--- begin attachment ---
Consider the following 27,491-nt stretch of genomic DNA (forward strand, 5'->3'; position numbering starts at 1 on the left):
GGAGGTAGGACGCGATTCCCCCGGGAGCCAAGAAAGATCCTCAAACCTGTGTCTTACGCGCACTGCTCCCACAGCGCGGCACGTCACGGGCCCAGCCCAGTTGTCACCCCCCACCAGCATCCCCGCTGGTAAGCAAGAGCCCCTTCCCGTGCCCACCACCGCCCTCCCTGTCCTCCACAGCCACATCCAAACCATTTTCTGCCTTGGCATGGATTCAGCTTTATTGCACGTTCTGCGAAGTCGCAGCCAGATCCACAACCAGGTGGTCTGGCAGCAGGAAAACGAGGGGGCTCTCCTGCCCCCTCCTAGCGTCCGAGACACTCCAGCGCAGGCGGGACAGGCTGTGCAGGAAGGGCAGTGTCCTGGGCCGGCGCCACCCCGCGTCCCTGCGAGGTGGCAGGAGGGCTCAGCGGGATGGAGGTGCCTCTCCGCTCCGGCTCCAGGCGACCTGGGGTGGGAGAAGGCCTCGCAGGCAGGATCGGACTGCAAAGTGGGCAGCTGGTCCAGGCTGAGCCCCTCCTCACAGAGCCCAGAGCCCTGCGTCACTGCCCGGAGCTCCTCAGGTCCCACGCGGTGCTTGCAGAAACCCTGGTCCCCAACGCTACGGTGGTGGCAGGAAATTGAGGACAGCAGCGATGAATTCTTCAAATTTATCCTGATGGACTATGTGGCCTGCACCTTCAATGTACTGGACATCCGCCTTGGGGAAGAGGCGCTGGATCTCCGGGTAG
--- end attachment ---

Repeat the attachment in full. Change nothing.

Consider the following 27,491-nt stretch of genomic DNA (forward strand, 5'->3'; position numbering starts at 1 on the left):
GGAGGTAGGACGCGATTCCCCCGGGAGCCAAGAAAGATCCTCAAACCTGTGTCTTACGCGCACTGCTCCCACAGCGCGGCACGTCACGGGCCCAGCCCAGTTGTCACCCCCCACCAGCATCCCCGCTGGTAAGCAAGAGCCCCTTCCCGTGCCCACCACCGCCCTCCCTGTCCTCCACAGCCACATCCAAACCATTTTCTGCCTTGGCATGGATTCAGCTTTATTGCACGTTCTGCGAAGTCGCAGCCAGATCCACAACCAGGTGGTCTGGCAGCAGGAAAACGAGGGGGCTCTCCTGCCCCCTCCTAGCGTCCGAGACACTCCAGCGCAGGCGGGACAGGCTGTGCAGGAAGGGCAGTGTCCTGGGCCGGCGCCACCCCGCGTCCCTGCGAGGTGGCAGGAGGGCTCAGCGGGATGGAGGTGCCTCTCCGCTCCGGCTCCAGGCGACCTGGGGTGGGAGAAGGCCTCGCAGGCAGGATCGGACTGCAAAGTGGGCAGCTGGTCCAGGCTGAGCCCCTCCTCACAGAGCCCAGAGCCCTGCGTCACTGCCCGGAGCTCCTCAGGTCCCACGCGGTGCTTGCAGAAACCCTGGTCCCCAACGCTACGGTGGTGGCAGGAAATTGAGGACAGCAGCGATGAATTCTTCAAATTTATCCTGATGGACTATGTGGCCTGCACCTTCAATGTACTGGACATCCGCCTTGGGGAAGAGGCGCTGGATCTCCGGGTAG